Cherokee Street — known for its quirky, homegrown businesses — could soon be known as the “Green Light District.” At least that’s what Brennan England hopes.
The longtime activist for marijuana legalization in Missouri coined the term to brand the south city street and the surrounding neighborhoods as St. Louis’ center for cannabis culture.
“It’s a term that's designed to attract what will be a positive and intentional cannabis tourism to St. Louis and give it a home where it can grow naturally — where it's not overthrown with corporate interest, but it has a place to actually have that grit and that soul,” he said.
Last summer, England opened Missouri’s first private cannabis consumption lounge — the Cola Lounge — to support what he saw as a budding industry along Cherokee Street.
The street already is dotted with CBD shops and medical marijuana advocacy centers — and soon it will be home to the city’s largest concentration of dispensaries. Three are expected to open along a one-mile strip over the next few months, including Viola, Growing Jobs Missouri and BeLeaf Medical.
Dispensaries prepare to open
About two blocks down the street from the Cola Lounge, tucked behind Earthbound Beer, sits an abandoned bank with graffiti on the windows.
“That’s become sort of a neighborhood parking lot more than anything,” said Tim Woods, co-owner of Green Earth Art Co., as he points across the street from his shop.
But in a few months, construction will begin transforming it into a medical marijuana dispensary.
“My personal hope, selfish hope, is that it brings in daytime traffic to the neighborhood,” Woods said.
Abe Givins’ vision for the building’s exterior includes a wall-length mural of cultural icons like basketball player Kobe Bryant and rapper Nipsey Hussle, as well as a secure parking lot. Givins co-owns the forthcoming dispensary — Viola — as well as another in downtown St. Louis, with his cousin and former NBA star Larry Hughes.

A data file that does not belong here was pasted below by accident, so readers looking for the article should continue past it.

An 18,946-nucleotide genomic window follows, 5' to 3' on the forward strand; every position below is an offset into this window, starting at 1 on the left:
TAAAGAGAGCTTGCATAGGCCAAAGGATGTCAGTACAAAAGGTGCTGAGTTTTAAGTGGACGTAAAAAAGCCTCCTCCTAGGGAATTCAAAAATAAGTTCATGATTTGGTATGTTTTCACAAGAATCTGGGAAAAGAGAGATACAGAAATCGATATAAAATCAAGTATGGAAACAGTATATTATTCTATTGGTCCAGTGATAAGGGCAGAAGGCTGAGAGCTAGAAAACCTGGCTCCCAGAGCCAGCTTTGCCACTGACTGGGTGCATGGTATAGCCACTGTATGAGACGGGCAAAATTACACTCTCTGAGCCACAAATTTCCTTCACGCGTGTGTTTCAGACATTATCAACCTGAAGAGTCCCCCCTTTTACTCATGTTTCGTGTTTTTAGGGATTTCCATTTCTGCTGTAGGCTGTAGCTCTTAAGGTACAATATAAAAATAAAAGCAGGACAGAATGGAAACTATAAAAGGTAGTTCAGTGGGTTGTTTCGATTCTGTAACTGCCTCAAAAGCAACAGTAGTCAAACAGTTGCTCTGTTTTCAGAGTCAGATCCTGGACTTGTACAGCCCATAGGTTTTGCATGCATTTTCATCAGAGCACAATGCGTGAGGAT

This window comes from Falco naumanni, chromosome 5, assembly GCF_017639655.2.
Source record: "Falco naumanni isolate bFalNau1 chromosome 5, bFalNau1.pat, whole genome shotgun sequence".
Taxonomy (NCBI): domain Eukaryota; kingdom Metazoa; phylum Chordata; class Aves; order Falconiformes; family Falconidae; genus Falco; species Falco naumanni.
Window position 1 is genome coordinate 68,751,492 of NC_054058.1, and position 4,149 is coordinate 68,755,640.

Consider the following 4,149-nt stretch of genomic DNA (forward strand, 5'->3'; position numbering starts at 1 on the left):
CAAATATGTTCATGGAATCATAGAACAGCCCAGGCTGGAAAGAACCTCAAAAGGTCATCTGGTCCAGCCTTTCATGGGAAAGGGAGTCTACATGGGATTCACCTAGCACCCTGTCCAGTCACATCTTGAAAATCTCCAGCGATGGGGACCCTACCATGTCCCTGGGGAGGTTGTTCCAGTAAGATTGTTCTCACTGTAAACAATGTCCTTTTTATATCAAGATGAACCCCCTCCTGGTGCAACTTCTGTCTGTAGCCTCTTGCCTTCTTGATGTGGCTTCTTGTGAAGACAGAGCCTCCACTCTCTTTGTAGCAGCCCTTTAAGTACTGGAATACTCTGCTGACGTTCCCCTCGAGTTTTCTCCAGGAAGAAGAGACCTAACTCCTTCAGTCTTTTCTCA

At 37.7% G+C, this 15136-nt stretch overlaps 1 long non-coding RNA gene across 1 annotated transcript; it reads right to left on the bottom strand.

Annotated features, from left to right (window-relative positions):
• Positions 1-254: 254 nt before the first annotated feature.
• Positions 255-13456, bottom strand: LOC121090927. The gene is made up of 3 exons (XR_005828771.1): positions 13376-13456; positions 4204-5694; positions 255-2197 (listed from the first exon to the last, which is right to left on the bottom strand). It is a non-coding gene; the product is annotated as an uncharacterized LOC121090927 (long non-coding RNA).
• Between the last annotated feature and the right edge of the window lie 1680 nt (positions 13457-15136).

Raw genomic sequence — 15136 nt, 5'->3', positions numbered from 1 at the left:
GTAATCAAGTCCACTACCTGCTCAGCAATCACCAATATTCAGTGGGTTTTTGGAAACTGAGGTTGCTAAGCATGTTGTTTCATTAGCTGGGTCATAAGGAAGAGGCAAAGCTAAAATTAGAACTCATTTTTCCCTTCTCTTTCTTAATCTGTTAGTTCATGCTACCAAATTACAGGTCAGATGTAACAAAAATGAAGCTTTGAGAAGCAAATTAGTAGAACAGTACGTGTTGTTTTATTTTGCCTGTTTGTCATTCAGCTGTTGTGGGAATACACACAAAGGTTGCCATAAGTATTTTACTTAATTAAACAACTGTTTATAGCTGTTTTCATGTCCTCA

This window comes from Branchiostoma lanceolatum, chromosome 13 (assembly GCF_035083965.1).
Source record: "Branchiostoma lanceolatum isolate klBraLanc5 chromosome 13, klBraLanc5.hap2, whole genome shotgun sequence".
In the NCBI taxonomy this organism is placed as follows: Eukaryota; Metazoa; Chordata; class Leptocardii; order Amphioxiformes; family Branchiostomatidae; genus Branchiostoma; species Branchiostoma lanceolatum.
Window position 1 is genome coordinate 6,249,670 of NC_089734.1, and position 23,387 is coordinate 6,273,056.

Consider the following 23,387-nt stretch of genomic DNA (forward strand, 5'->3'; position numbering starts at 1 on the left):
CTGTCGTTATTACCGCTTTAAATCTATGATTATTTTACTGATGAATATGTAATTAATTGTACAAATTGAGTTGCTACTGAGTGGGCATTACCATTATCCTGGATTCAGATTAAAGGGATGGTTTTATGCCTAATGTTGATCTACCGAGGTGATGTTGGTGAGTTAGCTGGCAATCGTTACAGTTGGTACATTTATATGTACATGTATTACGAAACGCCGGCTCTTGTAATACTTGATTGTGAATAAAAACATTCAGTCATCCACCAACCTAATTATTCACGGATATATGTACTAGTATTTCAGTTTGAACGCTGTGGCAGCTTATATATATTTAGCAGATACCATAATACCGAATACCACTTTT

When it came to planning a dispensary in his hometown, Givins said Cherokee Street was his first pick.
“All ethnicities kind of come to Cherokee Street, so I think it’s kind of like a vibe,” he said.
As one of few black dispensary owners, Givins said serving and employing communities of color is really important to him and Hughes, whose role, in part, is to help give formerly incarcerated people an opportunity in the legal cannabis business.
Late last year, Givins helped open a recreational dispensary in Detroit for parent company Viola Brands. It was founded by Hughes’ former New York Knicks teammate Al Harrington. The company has been cultivating marijuana and manufacturing infused products in states like Colorado and Oregon for nearly a decade.
Givins said his business will focus heavily on community impact, like giving back to area community centers and making sure vulnerable populations have access to the dispensary.
“I want to be able to medicate a lot of people that really need medication — like Army vets, people who have PTSD, people who may have cancer,” he said.
For Givins, the Cherokee Street location is particularly special because of its connection to Alderwoman Cara Spencer, whose 20th Ward includes the south side of the neighborhood.
Hughes’ little brother, Justin, received a heart transplant from Spencer’s sister more than 20 years ago. He passed away due to complications in 2006, but Givins still considers the Spencers family.
“I think it's one of those things where, I don’t know, maybe Justin sent me this way,” Givins said. “Maybe it's a helping moment coming back full circle.”
‘A hub for cannabis’
Cherokee Street is known for testing seemingly unusual business concepts — like a spiked juice cafe, a button shop and a bar where you pay by the hour instead of per drink.
Of any neighborhood in St. Louis, Alderwoman Spencer said Cherokee Street is an obvious place for the cannabis industry to bloom.
“We’re right down the street from the Anheuser-Busch Brewery, Lemp Brewery. This is a home of new industries taking shape for St. Louis,” she said. “In fact, one of the cultivation sites is in the former Lemp Brewery, and so I think that is a natural home for a hub for cannabis.”
Spencer doesn’t see much downside for the new industry or residents. She said her biggest concern is making sure there will be enough parking to go around once the dispensaries open.
Plus, she said the tax revenue from those businesses will be a big win for the city. While city officials haven’t yet crunched the numbers on how much money the new industry could generate in taxes, the hope is that it will bring in revenue.
The alderwoman also said she hopes marijuana-related businesses will have a positive effect on shops and restaurants that have been on Cherokee Street for years. Spencer is a fierce advocate for neighborhood businesses. In fact, she recently moved her campaign office into a building that housed music venue mainstay Foam for a decade.
“I want to see that we’re working with existing businesses — we’re not taking, but we’re adding to,” she said.
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